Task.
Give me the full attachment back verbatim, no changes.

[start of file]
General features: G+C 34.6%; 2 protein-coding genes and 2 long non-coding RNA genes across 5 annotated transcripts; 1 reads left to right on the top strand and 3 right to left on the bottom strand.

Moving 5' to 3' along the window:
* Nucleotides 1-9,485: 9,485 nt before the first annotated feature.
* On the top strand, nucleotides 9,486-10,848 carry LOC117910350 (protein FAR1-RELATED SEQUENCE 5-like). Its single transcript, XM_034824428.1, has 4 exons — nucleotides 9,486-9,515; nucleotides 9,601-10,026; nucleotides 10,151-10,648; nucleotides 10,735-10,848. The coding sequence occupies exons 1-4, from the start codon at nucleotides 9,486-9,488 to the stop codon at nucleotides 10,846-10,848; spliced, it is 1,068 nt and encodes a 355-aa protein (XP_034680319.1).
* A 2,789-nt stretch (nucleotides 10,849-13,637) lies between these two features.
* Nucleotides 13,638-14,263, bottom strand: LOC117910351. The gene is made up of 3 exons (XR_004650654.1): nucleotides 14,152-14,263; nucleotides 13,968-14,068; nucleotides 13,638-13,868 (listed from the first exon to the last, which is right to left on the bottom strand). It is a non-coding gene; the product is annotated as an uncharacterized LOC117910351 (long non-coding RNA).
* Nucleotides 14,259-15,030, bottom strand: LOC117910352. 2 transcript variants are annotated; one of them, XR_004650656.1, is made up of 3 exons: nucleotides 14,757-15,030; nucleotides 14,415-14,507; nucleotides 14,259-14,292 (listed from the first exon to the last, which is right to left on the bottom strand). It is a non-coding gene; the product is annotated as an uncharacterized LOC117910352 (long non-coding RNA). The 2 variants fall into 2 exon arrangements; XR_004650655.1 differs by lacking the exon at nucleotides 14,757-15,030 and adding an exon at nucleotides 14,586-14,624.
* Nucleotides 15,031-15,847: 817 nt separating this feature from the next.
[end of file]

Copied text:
General features: G+C 34.6%; 2 protein-coding genes and 2 long non-coding RNA genes across 5 annotated transcripts; 1 reads left to right on the top strand and 3 right to left on the bottom strand.

Moving 5' to 3' along the window:
* Nucleotides 1-9,485: 9,485 nt before the first annotated feature.
* On the top strand, nucleotides 9,486-10,848 carry LOC117910350 (protein FAR1-RELATED SEQUENCE 5-like). Its single transcript, XM_034824428.1, has 4 exons — nucleotides 9,486-9,515; nucleotides 9,601-10,026; nucleotides 10,151-10,648; nucleotides 10,735-10,848. The coding sequence occupies exons 1-4, from the start codon at nucleotides 9,486-9,488 to the stop codon at nucleotides 10,846-10,848; spliced, it is 1,068 nt and encodes a 355-aa protein (XP_034680319.1).
* A 2,789-nt stretch (nucleotides 10,849-13,637) lies between these two features.
* Nucleotides 13,638-14,263, bottom strand: LOC117910351. The gene is made up of 3 exons (XR_004650654.1): nucleotides 14,152-14,263; nucleotides 13,968-14,068; nucleotides 13,638-13,868 (listed from the first exon to the last, which is right to left on the bottom strand). It is a non-coding gene; the product is annotated as an uncharacterized LOC117910351 (long non-coding RNA).
* Nucleotides 14,259-15,030, bottom strand: LOC117910352. 2 transcript variants are annotated; one of them, XR_004650656.1, is made up of 3 exons: nucleotides 14,757-15,030; nucleotides 14,415-14,507; nucleotides 14,259-14,292 (listed from the first exon to the last, which is right to left on the bottom strand). It is a non-coding gene; the product is annotated as an uncharacterized LOC117910352 (long non-coding RNA). The 2 variants fall into 2 exon arrangements; XR_004650655.1 differs by lacking the exon at nucleotides 14,757-15,030 and adding an exon at nucleotides 14,586-14,624.
* Nucleotides 15,031-15,847: 817 nt separating this feature from the next.